Freud's Mexico is a completely unexpected contribution to Freud studies. Here, Rubén Gallo reveals Freud's previously undisclosed connections to a culture and a psychoanalytic tradition not often associated with him. Freud found a receptive audience among Mexican intellectuals, read Mexican books, collected Mexican antiquities, and dreamed Mexican dreams; his writings bear the traces of a longstanding fascination with the country.
In the Mexico of the 1920s and 1930s, Freud made an impact not only among psychiatrists but also in literary, artistic, and political circles. Gallo writes about a "motley crew" of Freud's readers who devised some of the most original, elaborate, and influential applications of psychoanalytic theory anywhere in the world: the poet Salvador Novo, a gay dandy who used Freud to vindicate marginal sexual identities; the conservative philosopher Samuel Ramos, who diagnosed the collective neuroses afflicting his country; the cosmopolitan poet Octavio Paz, who launched a psychoanalytic inquiry into the origins of Mexican history; and Gregorio Lemercier, a Benedictine monk who put his entire monastery into psychoanalysis.
After describing Mexico's Freud, Gallo offers an imaginative reconstruction of Freud's Mexico. Although Freud himself never visited Mexico, he owned a treatise on criminal law by a Mexican judge who put defendants—including Trotsky's assassin—on the psychoanalyst's couch; he acquired Mexican pieces as part of his celebrated collection of antiquities; and he recorded dreams of a Mexico that was fraught with danger. Freud's Mexico features a varied cast of characters that includes Maximilian von Hapsburg, Leon Trotsky and his assassin Ramón Mercader, Frida Kahlo, Diego Rivera—and even David Rockefeller. Gallo offers bold and vivid rereadings of both Freudian texts and Mexican cultural history.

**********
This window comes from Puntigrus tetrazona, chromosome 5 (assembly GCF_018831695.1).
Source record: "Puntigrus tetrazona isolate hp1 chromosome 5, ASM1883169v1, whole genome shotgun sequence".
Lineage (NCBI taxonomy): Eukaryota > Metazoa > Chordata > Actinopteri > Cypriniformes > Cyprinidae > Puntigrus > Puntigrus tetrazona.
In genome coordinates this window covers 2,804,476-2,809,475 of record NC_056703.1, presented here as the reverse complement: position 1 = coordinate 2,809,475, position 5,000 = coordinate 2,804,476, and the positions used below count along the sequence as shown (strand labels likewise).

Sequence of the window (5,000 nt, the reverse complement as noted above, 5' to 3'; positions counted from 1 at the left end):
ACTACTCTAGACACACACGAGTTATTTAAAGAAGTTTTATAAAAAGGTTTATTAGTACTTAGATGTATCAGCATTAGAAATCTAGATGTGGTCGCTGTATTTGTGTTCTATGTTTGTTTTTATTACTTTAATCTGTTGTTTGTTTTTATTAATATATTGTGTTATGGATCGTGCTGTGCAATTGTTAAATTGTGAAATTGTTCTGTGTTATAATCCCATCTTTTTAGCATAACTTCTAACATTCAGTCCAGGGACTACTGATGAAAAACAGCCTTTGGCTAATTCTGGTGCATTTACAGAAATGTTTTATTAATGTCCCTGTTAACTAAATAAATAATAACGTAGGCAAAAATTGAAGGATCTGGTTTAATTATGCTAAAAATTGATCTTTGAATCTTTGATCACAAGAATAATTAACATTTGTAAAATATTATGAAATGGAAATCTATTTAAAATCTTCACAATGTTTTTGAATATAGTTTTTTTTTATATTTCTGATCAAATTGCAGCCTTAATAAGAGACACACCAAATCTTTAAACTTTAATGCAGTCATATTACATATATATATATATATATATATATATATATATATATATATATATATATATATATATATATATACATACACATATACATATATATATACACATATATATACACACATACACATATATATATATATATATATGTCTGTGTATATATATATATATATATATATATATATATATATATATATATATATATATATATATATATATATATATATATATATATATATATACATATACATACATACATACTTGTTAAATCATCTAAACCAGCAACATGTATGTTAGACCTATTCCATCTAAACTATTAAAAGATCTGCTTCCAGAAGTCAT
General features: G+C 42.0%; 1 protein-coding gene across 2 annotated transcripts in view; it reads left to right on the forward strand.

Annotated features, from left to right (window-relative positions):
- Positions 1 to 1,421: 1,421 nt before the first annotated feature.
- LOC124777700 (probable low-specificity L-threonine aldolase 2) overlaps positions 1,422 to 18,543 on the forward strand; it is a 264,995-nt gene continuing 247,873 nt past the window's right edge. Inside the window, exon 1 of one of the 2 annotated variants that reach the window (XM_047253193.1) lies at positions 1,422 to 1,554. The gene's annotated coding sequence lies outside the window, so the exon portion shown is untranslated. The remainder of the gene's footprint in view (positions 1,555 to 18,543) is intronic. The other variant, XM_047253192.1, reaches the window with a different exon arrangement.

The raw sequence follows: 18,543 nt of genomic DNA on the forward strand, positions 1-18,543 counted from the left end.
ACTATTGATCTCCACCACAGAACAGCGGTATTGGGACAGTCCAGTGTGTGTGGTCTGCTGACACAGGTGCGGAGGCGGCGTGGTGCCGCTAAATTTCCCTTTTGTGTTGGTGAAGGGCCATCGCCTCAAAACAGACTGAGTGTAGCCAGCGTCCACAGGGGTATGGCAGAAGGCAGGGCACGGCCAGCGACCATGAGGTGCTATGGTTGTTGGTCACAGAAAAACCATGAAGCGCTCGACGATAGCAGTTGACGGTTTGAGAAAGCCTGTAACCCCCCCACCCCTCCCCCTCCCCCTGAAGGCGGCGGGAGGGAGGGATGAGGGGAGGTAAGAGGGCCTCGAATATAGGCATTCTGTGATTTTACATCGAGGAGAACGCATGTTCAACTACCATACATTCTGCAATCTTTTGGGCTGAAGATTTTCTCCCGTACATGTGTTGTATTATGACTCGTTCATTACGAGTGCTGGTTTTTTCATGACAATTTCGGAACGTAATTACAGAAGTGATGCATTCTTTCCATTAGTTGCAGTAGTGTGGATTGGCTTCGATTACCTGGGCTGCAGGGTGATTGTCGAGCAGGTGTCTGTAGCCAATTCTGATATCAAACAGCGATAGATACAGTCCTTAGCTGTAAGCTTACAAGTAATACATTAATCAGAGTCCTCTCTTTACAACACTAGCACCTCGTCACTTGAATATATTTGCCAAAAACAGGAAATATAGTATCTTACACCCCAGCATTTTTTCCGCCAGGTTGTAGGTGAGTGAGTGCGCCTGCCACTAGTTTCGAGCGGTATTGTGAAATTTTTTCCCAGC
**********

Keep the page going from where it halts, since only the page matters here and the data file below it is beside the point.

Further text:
About the Author
Rubén Gallo is Director of the Program in Latin American Studies and Professor in the Department of Spanish and Portuguese Languages and Cultures at Princeton University. He is the author of Mexican Modernity: The Avant-Garde and the Technological Revolution (MIT Press, 2005).
“In addition to being mind-stretching reading, this book is also visually rich and beautifully produced.” — John Dorfman, Art & Antiques
"Freud's Mexico is a scintillating and enthralling contribution to the story of the dissemination of psychoanalysis across the globe that also reveals a hidden web of secret connections with the New at the heart of Freud's Old World invention of psychoanalysis. The cast of characters who populate this nest of stories include a gay aesthete admirer of Freud and of macho chauffeurs, a Mexican judge turned amateur psychoanalyst, and a Belgian monastery prior who conducted an experiment in the psychoanalysis of his monks in a Mexican town that became a hub of revolutionary invention in the 1960s. The scholarship is inevitably multilingual and virtuosic, the detective work brilliant and successful, the cultural criticism astute and generous. Gallo's discovery of the psychoanalytic Mexico reveals a place we never even dreamed existed."
John Forrester, Professor of History and Philosophy of Science, University of Cambridge
"Inspired by Freud, the protagonists of this book get up to some crazy stuff in Mexico. A poet seduces scores of chauffeurs; an artist paints the god of Moses; a monk places his monastery in group therapy; a judge subjects an assassin to psychoanalysis. Even Freud speaks Spanish and sounds incredibly fresh in this rich, ironic, and revelatory book."
Alexander Etkind, Cambridge University
2011 Gradiva Award, presented by the World Organization and Public Education Corporation of The National Association of the Advancement of Psychoanalysis.
Winning entry, Scholarly Illustrated Category, 2011 AAUP Book, Jacket, and Journal Show